Analytics – Easy as One, Two, Tree


Insights from decision trees and other basic analytic techniques show that you don’t always need complex analytics to solve business problems and add value.  This was the message from Dr. James (Jim) Foster, Director of Research and Process Development, Archer Daniels Midland (ADM), at last month’s inaugural IE Group ‘Manufacturing Analytics Summit’ in Chicago, which I had the great privilege to chair for both days.

Process manufacturers like ADM face a different production and quality challenge than their discrete manufacturing counterparts.  It’s not so much keeping your parts and components within tolerance as it is keeping your entire process within its operating limits. Neither do you move discretely from state or condition “A” to condition “B”, from an unfinished blank to a finished part, but instead the condition of the work product changes continuously as it progresses in time through the process.  Most importantly, there is typically not just one acceptable, final product specification, but a whole set of process specs that vary as the reactants move through the system, or through time even if the physical product remains stationary, perhaps in a vat or mixing chamber.

Jim started with a fairly basic process by describing how he and his team go about using decision trees to analyze and search for the root causes of process production problems, which I will greatly simply for the purposes of this post.

Imagine you are processing corn into one of dozens of its many possible end products, and that you need to regulate and control three production factors:  temperature, ph level, and enzyme concentration.  Research has determined that each of these three parameters must remain within certain basic limits in order to obtain a satisfactory final product: the temperature must not vary by, say, more than two degrees either way, the ph by 0.2, and the enzyme concentration by 2%.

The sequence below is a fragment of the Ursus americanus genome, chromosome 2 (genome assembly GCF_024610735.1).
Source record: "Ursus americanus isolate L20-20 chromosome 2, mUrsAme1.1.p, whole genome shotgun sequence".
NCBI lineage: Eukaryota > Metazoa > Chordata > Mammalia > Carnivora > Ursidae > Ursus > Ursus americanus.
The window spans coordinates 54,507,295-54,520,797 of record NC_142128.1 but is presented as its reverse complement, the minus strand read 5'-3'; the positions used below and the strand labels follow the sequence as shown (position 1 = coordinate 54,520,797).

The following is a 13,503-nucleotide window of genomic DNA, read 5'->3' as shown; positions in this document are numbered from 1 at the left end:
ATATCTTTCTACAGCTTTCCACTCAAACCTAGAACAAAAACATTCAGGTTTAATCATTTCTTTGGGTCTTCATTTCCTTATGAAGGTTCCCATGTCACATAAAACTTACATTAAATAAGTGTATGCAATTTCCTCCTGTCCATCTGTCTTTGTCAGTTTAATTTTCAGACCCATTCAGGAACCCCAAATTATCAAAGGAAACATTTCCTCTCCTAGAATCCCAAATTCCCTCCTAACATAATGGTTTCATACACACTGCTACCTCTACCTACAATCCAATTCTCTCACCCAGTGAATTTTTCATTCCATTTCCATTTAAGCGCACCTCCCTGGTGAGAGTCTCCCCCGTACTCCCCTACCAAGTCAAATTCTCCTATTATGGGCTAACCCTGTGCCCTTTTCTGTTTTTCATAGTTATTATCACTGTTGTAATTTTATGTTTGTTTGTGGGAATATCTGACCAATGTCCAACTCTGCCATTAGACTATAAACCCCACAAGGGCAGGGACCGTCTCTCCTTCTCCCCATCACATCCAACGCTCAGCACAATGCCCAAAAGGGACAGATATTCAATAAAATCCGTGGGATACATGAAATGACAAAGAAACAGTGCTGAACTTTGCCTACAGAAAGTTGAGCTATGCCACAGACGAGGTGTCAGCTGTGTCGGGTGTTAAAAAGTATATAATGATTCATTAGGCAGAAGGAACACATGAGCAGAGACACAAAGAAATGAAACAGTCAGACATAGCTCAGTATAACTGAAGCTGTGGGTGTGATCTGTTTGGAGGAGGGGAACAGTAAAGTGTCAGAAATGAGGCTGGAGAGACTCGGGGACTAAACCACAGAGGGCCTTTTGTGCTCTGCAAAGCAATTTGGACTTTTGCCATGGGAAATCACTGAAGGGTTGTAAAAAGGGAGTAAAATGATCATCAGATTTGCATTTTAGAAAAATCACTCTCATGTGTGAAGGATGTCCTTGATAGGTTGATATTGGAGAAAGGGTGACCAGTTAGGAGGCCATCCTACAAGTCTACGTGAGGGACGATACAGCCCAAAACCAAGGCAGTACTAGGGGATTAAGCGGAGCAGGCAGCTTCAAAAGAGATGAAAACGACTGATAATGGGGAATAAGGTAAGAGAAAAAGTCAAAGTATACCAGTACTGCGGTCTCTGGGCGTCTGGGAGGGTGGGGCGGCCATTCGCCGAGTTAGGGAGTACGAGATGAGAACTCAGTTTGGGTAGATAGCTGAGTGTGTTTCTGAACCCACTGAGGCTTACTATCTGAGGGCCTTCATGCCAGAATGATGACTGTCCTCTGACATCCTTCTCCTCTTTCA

You are of course monitoring this process, collecting data either continuously or at regular intervals, and either manually or automatically making corrections to keep everything copacetic.

But experience tells you that this is not all there is to the story.  Years of manufacturing knowledge will have shown that in combination, these three factors must further conform to even tighter tolerances for the process to succeed.  In other words, compared to when each factor is evaluated on a stand-alone basis, when combined and managed simultaneously, each tolerance might need to be cut in half.  Otherwise, experience shows that the viscosity may sometimes increase just enough to slow down the flow and gum up the works, even though by themselves the three parameters never departed sufficiently from the norm to degrade or destroy the end product, and therefore no alarms went off.

Example:  Let’s say that the mixing unit has lately been gumming up and stalling, even though no individual temperature, ph or enzyme alarms have been recorded.  A four-level decision tree analysis of the data (top level being the combined total, with each subsequent level separating out one of the three control factors) might show that 85% of these high viscosity incidents occur when both temperature and ph are operating at the very high end of their range, say 95%, and when the enzyme concentration is at the very low end.  You have just learned something valuable and can adjust the operating parameters accordingly, perhaps resetting all of them to 85% of their previous values, ensuring that now, even if they are all at their range extremes, the viscosity will remain acceptable.